In 2014 the Patriots (.201) and Seahawks (.182) actually led all offenses in field goals per drive, but the Patriots are sixth in points per red-zone opportunity (Pts/RZ) compared to 14th for Seattle. Shockingly, Seattle's defense is 30th in points Pts/RZ. The Seahawks (.071) rank first in fewest giveaways per drive, with New England (.075) close behind at third. That's what made the five-turnover performance against Green Bay so unusual for the Seahawks. How often do you see a quarterback throw four interceptions while targeting the same receiver? The two tips by Jermaine Kearse really hurt, but that game felt like an outlier in that department. In his first six playoff games the only interception Wilson threw was a Hail Mary in Atlanta, caught by Julio Jones of all people on defense.

Look for field position to play a big role in Super Bowl XLIX. In their last Super Bowl loss against the Giants, the Patriots had the second-worst field position (16.1) out of the 416 offensive games I have studied here. This season the Seahawks (.491) force the most punts per drive, while the Patriots (.364) are only 28th. No defense has had better starting field position this year than the Seahawks (25.25) and Patriots (25.31), but we just watched Seattle defend the hell out of several short fields against Green Bay. These teams are very good at playing complementary football, so this could be a classic game.

Comments

5 comments, Last at 23 Jan 2015, 10:15am

1 Re: Quarterback Postseason Drive Stats

Nifty data.

You should try to include DSR (drive success rate) the next time you do it. That's a cool stat, and is a good counterpoint to yards/drive. Together with TOs/drive, those are the big three drive stats.

2 Re: Quarterback Postseason Drive Stats

Great stuff, Scott, as always, but it's good to know that the Colts fixed their perpetual bad field position issues by signing Josh Cribbs. That is, if he doesn't get himself killed....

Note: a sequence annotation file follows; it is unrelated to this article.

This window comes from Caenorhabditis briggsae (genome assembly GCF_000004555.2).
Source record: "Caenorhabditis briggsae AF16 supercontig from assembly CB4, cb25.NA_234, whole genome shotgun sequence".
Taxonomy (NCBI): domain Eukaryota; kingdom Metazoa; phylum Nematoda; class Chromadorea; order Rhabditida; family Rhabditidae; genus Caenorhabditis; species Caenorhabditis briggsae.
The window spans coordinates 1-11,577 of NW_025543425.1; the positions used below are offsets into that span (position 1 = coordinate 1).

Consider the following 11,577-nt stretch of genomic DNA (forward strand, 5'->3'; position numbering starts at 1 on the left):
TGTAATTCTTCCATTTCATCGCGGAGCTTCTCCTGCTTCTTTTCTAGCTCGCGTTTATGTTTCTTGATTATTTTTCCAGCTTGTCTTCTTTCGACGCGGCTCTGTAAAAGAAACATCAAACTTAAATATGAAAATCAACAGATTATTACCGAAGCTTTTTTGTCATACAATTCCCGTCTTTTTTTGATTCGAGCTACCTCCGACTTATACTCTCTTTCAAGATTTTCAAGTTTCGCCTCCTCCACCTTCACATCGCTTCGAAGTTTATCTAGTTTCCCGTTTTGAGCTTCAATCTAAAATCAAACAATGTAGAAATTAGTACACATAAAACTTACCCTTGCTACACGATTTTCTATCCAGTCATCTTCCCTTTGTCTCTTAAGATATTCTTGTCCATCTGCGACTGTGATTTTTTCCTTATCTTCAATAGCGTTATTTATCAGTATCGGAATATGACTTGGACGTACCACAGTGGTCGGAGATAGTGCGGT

As a four-plus-decade Colts fan the changes in the past ten years are pretty amusing. A decade ago I'd watch a young Manning take his team to a 21-0 first quarter lead and watch the D give it all back in a game that ended up 28-27, while I gnawed through half of my hand. Nowadays, it's quite the opposite as the Colts drop to 0-21 twenty minutes into a game and Luck and the D have to claw their way back--I'm far less nervous these days, mainly because I've gone through all 12 stages of grief by halftime (if "woodworking in the garage" or "mowing the lawn" aren't official stages, I think I invented a 13th stage for halftime). Why do I watch football again? This is supposed to be fun? Sheesh!

3 Re: Quarterback Postseason Drive Stats

BTW, I don't know what game the cover photo from (looks like red team with silver helmets--Washington State? OSU?) But Luck is clearly taking a helmet to the head (while his LT appears to be calmly observing in the background). I hope it was flagged.

5 Re: Quarterback Postseason Drive Stats

Forgetting the Butt Fumble specifically for a moment, the Mark Sanchez turnover data really is outright amazing. This is a guy who was either 1st or 2nd in turnovers in 3 out of 4 full seasons starting, and even this year he was tied for 2nd in turnovers over the final 9 games of the season (From the point he started for Philadelphia).

So to recap, Sanchez who has been 1st, 2nd, 2nd, and 2nd in TOs. Somehow has less turnovers per drive than ANY qb on this list. That is outright remarkable to me.

I'm actually curious if there is a greater split of QBTOs/Drive from regular season to playoffs for a QB with multiple playoff starts, like Sanchez.